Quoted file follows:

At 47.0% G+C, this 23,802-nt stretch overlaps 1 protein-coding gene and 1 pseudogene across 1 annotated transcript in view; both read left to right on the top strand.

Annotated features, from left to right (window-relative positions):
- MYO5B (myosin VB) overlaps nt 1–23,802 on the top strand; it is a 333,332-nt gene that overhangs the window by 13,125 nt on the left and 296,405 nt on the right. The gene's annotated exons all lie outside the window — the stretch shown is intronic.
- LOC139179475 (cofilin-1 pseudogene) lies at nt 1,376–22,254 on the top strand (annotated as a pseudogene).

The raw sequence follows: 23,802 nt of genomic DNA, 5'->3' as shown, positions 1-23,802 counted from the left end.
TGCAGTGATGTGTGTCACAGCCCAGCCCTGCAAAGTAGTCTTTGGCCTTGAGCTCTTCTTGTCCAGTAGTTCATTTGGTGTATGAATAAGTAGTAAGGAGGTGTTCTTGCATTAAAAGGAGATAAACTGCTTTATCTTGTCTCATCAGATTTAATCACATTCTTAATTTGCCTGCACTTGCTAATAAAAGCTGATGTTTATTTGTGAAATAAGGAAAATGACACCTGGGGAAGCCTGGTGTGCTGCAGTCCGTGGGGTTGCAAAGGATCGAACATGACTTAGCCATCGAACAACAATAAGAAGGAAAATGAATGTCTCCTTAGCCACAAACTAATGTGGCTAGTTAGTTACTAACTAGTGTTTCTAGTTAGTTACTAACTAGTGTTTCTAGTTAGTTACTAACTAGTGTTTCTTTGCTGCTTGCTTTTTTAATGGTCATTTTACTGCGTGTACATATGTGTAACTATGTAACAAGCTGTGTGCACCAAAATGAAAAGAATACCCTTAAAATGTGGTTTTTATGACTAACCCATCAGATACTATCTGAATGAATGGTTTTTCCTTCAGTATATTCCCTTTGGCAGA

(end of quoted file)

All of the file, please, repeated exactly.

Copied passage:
At 47.0% G+C, this 23,802-nt stretch overlaps 1 protein-coding gene and 1 pseudogene across 1 annotated transcript in view; both read left to right on the top strand.

Annotated features, from left to right (window-relative positions):
- MYO5B (myosin VB) overlaps nt 1–23,802 on the top strand; it is a 333,332-nt gene that overhangs the window by 13,125 nt on the left and 296,405 nt on the right. The gene's annotated exons all lie outside the window — the stretch shown is intronic.
- LOC139179475 (cofilin-1 pseudogene) lies at nt 1,376–22,254 on the top strand (annotated as a pseudogene).

The raw sequence follows: 23,802 nt of genomic DNA, 5'->3' as shown, positions 1-23,802 counted from the left end.
TGCAGTGATGTGTGTCACAGCCCAGCCCTGCAAAGTAGTCTTTGGCCTTGAGCTCTTCTTGTCCAGTAGTTCATTTGGTGTATGAATAAGTAGTAAGGAGGTGTTCTTGCATTAAAAGGAGATAAACTGCTTTATCTTGTCTCATCAGATTTAATCACATTCTTAATTTGCCTGCACTTGCTAATAAAAGCTGATGTTTATTTGTGAAATAAGGAAAATGACACCTGGGGAAGCCTGGTGTGCTGCAGTCCGTGGGGTTGCAAAGGATCGAACATGACTTAGCCATCGAACAACAATAAGAAGGAAAATGAATGTCTCCTTAGCCACAAACTAATGTGGCTAGTTAGTTACTAACTAGTGTTTCTAGTTAGTTACTAACTAGTGTTTCTAGTTAGTTACTAACTAGTGTTTCTTTGCTGCTTGCTTTTTTAATGGTCATTTTACTGCGTGTACATATGTGTAACTATGTAACAAGCTGTGTGCACCAAAATGAAAAGAATACCCTTAAAATGTGGTTTTTATGACTAACCCATCAGATACTATCTGAATGAATGGTTTTTCCTTCAGTATATTCCCTTTGGCAGA